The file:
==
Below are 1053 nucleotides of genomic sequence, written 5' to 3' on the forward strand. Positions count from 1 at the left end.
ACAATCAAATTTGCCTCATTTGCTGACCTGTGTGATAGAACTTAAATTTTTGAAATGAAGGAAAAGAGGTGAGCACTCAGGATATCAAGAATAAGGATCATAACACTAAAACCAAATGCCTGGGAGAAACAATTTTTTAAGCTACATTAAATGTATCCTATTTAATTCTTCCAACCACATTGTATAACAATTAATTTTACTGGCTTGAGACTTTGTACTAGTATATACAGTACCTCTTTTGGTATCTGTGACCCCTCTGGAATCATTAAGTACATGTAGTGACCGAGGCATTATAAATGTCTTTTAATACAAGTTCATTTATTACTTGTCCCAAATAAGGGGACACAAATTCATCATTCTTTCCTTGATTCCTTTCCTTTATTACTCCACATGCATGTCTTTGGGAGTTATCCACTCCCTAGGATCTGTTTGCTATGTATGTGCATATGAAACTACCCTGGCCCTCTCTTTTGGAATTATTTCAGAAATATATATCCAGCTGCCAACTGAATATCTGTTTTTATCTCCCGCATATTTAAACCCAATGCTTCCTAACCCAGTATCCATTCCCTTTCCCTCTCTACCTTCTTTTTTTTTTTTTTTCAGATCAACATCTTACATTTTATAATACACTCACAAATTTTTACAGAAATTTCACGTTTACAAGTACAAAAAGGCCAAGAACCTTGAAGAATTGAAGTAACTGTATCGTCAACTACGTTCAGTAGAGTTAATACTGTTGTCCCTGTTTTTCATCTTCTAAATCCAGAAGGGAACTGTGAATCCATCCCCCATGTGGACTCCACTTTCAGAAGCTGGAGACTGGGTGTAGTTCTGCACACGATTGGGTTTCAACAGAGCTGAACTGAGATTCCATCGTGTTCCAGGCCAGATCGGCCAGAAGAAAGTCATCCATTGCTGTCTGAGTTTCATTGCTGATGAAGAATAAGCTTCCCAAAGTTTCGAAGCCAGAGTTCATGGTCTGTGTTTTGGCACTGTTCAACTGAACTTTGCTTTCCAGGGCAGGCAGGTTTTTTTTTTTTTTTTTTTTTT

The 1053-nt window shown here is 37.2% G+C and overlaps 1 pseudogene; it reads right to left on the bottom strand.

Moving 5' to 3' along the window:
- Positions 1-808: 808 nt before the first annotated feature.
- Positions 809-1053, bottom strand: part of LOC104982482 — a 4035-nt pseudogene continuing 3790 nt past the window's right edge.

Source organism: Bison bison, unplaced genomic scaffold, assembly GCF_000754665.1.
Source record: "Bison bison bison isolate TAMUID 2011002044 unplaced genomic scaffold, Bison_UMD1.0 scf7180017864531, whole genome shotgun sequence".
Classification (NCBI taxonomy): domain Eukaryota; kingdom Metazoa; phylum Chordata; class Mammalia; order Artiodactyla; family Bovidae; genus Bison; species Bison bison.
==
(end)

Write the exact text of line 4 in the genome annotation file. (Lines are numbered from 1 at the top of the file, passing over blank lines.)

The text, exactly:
Moving 5' to 3' along the window: